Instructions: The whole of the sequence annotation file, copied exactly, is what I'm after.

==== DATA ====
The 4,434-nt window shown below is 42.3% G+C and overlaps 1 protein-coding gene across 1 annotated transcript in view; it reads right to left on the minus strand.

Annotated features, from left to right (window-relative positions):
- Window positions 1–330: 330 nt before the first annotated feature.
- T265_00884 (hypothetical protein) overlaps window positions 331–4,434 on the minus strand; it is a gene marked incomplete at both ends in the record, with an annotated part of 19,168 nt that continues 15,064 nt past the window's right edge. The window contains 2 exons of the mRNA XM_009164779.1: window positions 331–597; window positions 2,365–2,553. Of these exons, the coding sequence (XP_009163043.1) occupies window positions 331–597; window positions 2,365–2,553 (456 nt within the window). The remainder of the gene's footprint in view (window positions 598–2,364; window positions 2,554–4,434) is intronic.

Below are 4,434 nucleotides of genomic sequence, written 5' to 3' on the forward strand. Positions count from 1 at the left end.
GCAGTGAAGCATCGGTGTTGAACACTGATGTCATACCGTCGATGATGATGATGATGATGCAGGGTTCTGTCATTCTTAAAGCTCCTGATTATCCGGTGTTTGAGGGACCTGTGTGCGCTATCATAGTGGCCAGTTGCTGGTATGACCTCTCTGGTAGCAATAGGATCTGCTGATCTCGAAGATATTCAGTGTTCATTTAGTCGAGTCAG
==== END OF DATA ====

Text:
The 4,434-nt window shown below is 42.3% G+C and overlaps 1 protein-coding gene across 1 annotated transcript in view; it reads right to left on the minus strand.

Annotated features, from left to right (window-relative positions):
- Window positions 1–330: 330 nt before the first annotated feature.
- T265_00884 (hypothetical protein) overlaps window positions 331–4,434 on the minus strand; it is a gene marked incomplete at both ends in the record, with an annotated part of 19,168 nt that continues 15,064 nt past the window's right edge. The window contains 2 exons of the mRNA XM_009164779.1: window positions 331–597; window positions 2,365–2,553. Of these exons, the coding sequence (XP_009163043.1) occupies window positions 331–597; window positions 2,365–2,553 (456 nt within the window). The remainder of the gene's footprint in view (window positions 598–2,364; window positions 2,554–4,434) is intronic.

Below are 4,434 nucleotides of genomic sequence, written 5' to 3' on the forward strand. Positions count from 1 at the left end.
GCAGTGAAGCATCGGTGTTGAACACTGATGTCATACCGTCGATGATGATGATGATGATGCAGGGTTCTGTCATTCTTAAAGCTCCTGATTATCCGGTGTTTGAGGGACCTGTGTGCGCTATCATAGTGGCCAGTTGCTGGTATGACCTCTCTGGTAGCAATAGGATCTGCTGATCTCGAAGATATTCAGTGTTCATTTAGTCGAGTCAG